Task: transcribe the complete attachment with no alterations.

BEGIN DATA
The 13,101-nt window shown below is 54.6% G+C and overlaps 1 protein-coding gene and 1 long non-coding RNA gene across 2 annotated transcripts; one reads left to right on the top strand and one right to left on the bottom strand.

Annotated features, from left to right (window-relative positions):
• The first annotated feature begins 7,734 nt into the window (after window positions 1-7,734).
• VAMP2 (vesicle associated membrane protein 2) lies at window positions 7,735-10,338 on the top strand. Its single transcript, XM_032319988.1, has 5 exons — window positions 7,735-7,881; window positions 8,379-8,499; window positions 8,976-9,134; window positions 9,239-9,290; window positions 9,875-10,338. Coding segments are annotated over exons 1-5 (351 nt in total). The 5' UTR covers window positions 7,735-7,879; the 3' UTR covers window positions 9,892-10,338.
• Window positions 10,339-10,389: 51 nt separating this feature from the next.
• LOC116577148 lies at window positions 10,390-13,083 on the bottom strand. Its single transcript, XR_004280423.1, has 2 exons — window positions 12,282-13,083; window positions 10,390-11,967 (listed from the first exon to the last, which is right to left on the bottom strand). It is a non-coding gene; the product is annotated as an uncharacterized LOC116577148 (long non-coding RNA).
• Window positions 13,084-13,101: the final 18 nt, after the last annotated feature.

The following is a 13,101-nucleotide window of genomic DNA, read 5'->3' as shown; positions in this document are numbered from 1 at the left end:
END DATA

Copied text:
The 13,101-nt window shown below is 54.6% G+C and overlaps 1 protein-coding gene and 1 long non-coding RNA gene across 2 annotated transcripts; one reads left to right on the top strand and one right to left on the bottom strand.

Annotated features, from left to right (window-relative positions):
• The first annotated feature begins 7,734 nt into the window (after window positions 1-7,734).
• VAMP2 (vesicle associated membrane protein 2) lies at window positions 7,735-10,338 on the top strand. Its single transcript, XM_032319988.1, has 5 exons — window positions 7,735-7,881; window positions 8,379-8,499; window positions 8,976-9,134; window positions 9,239-9,290; window positions 9,875-10,338. Coding segments are annotated over exons 1-5 (351 nt in total). The 5' UTR covers window positions 7,735-7,879; the 3' UTR covers window positions 9,892-10,338.
• Window positions 10,339-10,389: 51 nt separating this feature from the next.
• LOC116577148 lies at window positions 10,390-13,083 on the bottom strand. Its single transcript, XR_004280423.1, has 2 exons — window positions 12,282-13,083; window positions 10,390-11,967 (listed from the first exon to the last, which is right to left on the bottom strand). It is a non-coding gene; the product is annotated as an uncharacterized LOC116577148 (long non-coding RNA).
• Window positions 13,084-13,101: the final 18 nt, after the last annotated feature.

The following is a 13,101-nucleotide window of genomic DNA, read 5'->3' as shown; positions in this document are numbered from 1 at the left end: